When I first saw the summary of John Mulaney and the Sack Lunch Bunch on Netflix, I was a bit confused. Why would someone who’s built his entire career on stand-up comedy meant for adults switch gears so suddenly to produce a children’s variety show? As it turns out, The Sack Lunch Bunch can genuinely be enjoyed by everyone — especially if being a kid is something you miss.
The Sack Lunch Bunch is basically what would happen if Saturday Night Live was produced by and for ten-year-olds. Modelled after children’s educational programs from the 70s and 80s, Mulaney and a cast of child performers execute a wide range of kid-centered songs, sketches, and jokes over the course of the hour-long special. These performances are punctuated in between with clips of the show’s cast discussing their deepest fears.
Unlike John Mulaney’s previous projects, The Sack Lunch Bunch doesn’t focus on his storytelling. His wry sense of humour is definitely there; serving as the host of the show, he makes plenty of witty remarks, but he isn’t the main attraction.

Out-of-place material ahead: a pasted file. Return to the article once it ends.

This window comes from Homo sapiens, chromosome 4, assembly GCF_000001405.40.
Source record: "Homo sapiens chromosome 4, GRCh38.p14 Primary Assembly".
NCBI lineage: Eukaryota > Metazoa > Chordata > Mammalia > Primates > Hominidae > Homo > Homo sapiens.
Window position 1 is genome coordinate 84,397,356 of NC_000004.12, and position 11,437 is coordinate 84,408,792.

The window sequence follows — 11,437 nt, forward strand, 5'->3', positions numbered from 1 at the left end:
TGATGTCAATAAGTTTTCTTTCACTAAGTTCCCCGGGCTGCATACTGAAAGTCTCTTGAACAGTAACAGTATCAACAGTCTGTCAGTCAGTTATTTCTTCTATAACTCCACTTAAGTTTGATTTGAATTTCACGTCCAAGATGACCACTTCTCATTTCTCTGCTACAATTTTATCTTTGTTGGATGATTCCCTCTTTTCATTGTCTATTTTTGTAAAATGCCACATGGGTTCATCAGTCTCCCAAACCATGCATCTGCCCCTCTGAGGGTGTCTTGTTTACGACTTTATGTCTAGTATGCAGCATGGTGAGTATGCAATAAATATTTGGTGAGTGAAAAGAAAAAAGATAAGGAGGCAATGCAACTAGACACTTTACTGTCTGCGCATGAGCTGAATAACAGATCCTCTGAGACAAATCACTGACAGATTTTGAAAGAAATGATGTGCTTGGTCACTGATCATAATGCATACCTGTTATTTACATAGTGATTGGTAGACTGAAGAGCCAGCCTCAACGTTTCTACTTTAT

Instead, the show focuses primarily on the musical numbers performed by the ensemble cast of kids, with the odd celebrity guest. These are by far the best part of the entire thing, funny in both concept and execution. André de Shields does a jazz number about how not knowing algebra made him lose an eye. There’s an 80s-style power ballad about whether or not flowers exist at night. One of the kids, Suri, encourages Mulaney to play “restaurant” with her, only to immediately bar him from entering her establishment. The best of these, however, is the final number performed by Jake Gyllenhaal as special guest “Mr. Music.” I won’t spoil it, but if you’ve ever given a presentation with zero sleep or preparedness, this one’s for you.
Beyond the well-executed humour, my favourite part of the show was that it genuinely felt like something tiny me would have related to and enjoyed. The Sack Lunch Bunch captures the experience of being a child without patronizing children at large. This show made me remember the sting of being ignored by adults, and the joy of discovering a new favourite Disney princess. As adults, we don’t often remember how monumental simple frustrations and small triumphs were as a kid, and being put in that state of mind again was both nostalgic and heartwarming.
If you’d like to kick back and just be a kid again for an hour or so, I’d highly recommend John Mulaney and the Sack Lunch Bunch.